SPIDER-GIRL (ARANA) 2014
It’s a pretty common practice in comics to create the female equivalent of an already popular male character. Some of the better known female spin-offs are Supergirl, Batgirl, and She-Hulk. However, you’d be hard pressed to find any male super hero who hasn’t had a female counterpart at one point or another. Spider-Man is no different. But unlike Supergirl and Batgirl, who became popular characters in their own right, the lady Spider-Men haven’t met with great success.
I’m somewhat of a Spider-Man expert but I won’t claim to know all of the female variations of Spider-Man we’ve seen over the years. New ones pop up all the time. Just in the past couple of months we’ve learned that Spider-Man might have a secret sister and that there was a female student also bitten by a radioactive spider at the same time Peter was. Future spider-ladies I imagine.
The first spider of the fairer sex that I knew of was the Jessica Drew Spider-Woman created in the 1970s. Her costume didn’t resemble Spidey’s and she didn’t even have the same super powers. She made for a decent original character but as far as female knock-offs go her creators kind of missed the point. She was mildly popular and had her own book for 50 issues but by the time I got into comics in the 80s she was all but forgotten. I think she died, or retired or something. Don’t worry; she’s back now.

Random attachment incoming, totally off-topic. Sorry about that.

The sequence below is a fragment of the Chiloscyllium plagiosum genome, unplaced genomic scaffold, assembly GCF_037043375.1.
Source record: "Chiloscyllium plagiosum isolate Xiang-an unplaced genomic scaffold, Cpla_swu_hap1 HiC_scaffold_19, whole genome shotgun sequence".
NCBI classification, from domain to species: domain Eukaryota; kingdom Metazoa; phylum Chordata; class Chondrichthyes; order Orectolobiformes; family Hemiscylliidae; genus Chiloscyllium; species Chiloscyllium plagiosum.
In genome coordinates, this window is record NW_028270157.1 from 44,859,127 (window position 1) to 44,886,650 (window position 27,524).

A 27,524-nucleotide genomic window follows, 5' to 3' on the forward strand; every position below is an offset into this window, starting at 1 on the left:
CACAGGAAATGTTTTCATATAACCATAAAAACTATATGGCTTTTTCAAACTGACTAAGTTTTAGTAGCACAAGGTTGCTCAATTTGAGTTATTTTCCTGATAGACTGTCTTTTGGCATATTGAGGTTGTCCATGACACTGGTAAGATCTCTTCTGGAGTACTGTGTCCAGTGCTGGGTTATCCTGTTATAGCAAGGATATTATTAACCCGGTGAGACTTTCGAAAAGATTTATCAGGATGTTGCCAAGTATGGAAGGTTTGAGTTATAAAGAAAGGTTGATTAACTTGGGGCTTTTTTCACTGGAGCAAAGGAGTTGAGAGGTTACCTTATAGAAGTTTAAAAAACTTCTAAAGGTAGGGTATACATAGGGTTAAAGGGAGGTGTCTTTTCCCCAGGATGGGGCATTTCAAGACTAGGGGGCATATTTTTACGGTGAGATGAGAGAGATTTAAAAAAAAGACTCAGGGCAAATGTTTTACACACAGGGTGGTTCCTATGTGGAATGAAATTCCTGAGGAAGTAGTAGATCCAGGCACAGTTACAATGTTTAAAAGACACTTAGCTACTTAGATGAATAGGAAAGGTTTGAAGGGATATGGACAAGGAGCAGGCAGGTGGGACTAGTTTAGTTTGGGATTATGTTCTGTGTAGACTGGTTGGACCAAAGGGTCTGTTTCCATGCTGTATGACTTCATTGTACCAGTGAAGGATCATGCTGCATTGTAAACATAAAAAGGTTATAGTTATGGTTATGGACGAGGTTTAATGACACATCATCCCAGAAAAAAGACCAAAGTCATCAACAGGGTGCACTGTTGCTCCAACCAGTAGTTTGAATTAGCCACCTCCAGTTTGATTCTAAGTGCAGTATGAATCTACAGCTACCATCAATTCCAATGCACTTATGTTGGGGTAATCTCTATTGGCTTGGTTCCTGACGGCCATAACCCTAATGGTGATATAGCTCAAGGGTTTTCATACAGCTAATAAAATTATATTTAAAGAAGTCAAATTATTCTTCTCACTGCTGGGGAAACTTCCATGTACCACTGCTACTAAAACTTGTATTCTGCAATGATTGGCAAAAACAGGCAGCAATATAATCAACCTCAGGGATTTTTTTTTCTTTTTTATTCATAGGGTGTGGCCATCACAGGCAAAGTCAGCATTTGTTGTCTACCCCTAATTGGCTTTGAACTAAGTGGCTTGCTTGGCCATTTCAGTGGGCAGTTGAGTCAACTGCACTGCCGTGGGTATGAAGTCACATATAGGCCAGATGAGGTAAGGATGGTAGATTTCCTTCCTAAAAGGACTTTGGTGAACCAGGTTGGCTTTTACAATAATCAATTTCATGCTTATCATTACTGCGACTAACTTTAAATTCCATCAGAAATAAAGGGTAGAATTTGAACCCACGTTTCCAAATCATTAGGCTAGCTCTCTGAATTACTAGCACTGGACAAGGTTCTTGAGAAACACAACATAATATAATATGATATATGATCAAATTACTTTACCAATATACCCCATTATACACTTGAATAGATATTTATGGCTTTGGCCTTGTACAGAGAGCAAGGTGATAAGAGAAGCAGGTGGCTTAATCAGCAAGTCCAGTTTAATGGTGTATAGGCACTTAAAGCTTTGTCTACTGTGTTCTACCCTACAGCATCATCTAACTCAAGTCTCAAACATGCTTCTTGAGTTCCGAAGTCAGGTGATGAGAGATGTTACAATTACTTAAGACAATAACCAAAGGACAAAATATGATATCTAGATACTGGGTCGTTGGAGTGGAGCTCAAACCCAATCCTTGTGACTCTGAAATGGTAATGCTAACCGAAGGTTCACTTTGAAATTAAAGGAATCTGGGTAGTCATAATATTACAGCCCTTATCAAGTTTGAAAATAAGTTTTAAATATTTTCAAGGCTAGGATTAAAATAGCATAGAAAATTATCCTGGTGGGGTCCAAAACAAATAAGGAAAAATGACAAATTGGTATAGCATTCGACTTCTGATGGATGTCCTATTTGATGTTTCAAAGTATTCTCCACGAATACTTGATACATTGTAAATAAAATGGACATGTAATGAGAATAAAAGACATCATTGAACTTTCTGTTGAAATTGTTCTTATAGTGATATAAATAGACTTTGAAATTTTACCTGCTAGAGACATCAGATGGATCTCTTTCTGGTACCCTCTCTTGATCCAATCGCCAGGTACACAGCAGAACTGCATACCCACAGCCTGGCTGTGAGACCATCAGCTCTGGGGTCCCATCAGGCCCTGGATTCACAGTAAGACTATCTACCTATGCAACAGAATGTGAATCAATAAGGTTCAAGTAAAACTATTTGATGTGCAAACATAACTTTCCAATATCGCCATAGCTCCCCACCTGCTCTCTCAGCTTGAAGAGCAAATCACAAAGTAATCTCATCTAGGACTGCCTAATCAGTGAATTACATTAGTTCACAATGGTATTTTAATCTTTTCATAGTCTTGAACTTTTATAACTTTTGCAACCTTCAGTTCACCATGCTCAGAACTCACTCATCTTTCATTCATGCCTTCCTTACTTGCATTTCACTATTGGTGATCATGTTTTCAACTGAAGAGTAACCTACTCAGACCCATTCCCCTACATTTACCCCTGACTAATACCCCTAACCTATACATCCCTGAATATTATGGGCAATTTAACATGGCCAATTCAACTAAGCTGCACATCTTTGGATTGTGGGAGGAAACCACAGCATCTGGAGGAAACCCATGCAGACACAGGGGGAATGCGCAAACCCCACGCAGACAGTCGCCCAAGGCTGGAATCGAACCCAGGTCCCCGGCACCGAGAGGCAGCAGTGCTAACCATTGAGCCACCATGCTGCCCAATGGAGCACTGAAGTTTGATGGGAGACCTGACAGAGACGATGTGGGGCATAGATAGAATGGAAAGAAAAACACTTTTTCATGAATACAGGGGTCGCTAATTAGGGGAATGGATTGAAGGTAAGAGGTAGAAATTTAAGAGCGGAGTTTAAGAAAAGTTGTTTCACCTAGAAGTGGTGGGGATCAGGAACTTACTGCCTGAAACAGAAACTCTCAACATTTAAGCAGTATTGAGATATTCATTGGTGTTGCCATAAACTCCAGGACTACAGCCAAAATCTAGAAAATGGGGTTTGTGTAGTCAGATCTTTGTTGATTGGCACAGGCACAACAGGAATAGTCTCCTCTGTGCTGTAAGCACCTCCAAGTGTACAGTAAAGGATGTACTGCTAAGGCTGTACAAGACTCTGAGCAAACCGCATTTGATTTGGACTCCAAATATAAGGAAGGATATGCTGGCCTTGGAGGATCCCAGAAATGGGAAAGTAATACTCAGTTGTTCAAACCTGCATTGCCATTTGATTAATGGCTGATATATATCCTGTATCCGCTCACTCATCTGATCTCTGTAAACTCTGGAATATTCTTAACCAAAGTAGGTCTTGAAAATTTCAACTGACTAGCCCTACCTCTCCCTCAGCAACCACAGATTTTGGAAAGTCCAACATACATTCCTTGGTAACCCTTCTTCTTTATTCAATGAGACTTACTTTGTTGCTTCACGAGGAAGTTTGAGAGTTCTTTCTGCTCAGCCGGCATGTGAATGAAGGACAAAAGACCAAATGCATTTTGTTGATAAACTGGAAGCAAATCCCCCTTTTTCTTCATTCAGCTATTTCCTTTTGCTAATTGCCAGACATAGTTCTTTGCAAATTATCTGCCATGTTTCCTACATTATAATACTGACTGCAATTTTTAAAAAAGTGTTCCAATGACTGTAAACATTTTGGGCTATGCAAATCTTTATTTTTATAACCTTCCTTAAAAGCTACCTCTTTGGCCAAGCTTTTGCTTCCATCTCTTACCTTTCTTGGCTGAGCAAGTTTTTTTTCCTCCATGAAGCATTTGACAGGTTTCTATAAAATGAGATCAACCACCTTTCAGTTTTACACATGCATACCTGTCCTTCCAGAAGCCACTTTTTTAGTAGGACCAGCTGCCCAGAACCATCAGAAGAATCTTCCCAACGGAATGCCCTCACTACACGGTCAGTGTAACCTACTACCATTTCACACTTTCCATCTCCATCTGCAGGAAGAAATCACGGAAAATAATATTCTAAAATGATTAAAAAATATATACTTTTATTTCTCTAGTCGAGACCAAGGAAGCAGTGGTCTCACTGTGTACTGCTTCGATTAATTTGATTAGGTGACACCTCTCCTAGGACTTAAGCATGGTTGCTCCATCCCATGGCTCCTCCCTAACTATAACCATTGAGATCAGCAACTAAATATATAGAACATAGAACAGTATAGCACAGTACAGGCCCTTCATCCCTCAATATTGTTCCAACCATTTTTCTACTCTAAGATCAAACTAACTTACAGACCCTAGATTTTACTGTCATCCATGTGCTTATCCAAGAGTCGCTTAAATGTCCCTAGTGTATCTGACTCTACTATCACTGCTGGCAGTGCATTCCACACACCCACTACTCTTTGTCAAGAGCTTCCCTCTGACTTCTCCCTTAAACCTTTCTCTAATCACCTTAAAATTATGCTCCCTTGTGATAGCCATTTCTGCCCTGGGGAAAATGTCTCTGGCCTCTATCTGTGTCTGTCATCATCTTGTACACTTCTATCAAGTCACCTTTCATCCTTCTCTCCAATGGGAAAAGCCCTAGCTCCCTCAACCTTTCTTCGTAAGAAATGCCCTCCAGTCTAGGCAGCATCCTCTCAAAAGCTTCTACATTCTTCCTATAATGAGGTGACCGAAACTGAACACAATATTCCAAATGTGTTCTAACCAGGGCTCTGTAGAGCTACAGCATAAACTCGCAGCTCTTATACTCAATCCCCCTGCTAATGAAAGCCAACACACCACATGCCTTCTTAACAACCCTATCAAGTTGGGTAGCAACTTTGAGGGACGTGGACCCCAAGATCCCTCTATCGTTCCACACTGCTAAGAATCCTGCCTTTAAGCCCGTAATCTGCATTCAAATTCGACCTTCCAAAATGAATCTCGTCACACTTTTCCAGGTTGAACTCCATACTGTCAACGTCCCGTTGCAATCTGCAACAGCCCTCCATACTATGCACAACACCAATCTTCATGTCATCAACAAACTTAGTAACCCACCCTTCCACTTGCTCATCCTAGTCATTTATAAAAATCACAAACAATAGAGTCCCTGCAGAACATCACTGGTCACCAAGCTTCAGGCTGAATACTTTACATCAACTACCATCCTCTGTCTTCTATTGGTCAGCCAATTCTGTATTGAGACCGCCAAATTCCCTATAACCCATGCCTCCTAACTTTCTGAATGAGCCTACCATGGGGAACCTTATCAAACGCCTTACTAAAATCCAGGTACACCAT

The second Spider-Woman was a redhead name Julia Carpenter. Again, her costume and powers were quite different than Spider-Man’s; at least at first. Spider-Man had been wearing blue and red his whole career and then Julie showed up in a striking black and white costume. Soon after the Julia Spider-Woman made her first appearance in 1984, Spider-Man aped her costume design (well technically it was the Beyonder) and the infamous black spidey suit was born. That is pretty much the most significant thing Julia ever did; inspired a costume change in Spider-Man. She never had her own ongoing series though she was a regular in team books.
The next Spider-Woman was Mattie Franklin. She gained her powers through some botched ritual that Norman Osborne was trying to pull off. It was a dumb storyline and Mattie was a dumb character. She was a bubbly teen with an awful haircut that brought nothing to the table. She actually got her on ongoing series for a while but it was short lived. I bought the first couple issues out of my loyalty to the Spider-Man family of books but it was so god awful I had to stop. It seemed Marvel had no idea what to do with her. She changed her costume almost every single issue and each one sucked. She left no impression on fans and when her series ended with issue 18 she faded into obscurity. I was actually happy when they brought her back a few years later to kill her off. She went out the same way she came in, in some stupid voodoo ritual; this one performed by the Kravinoff family to resurrect their dead patriarch, Kraven the Hunter.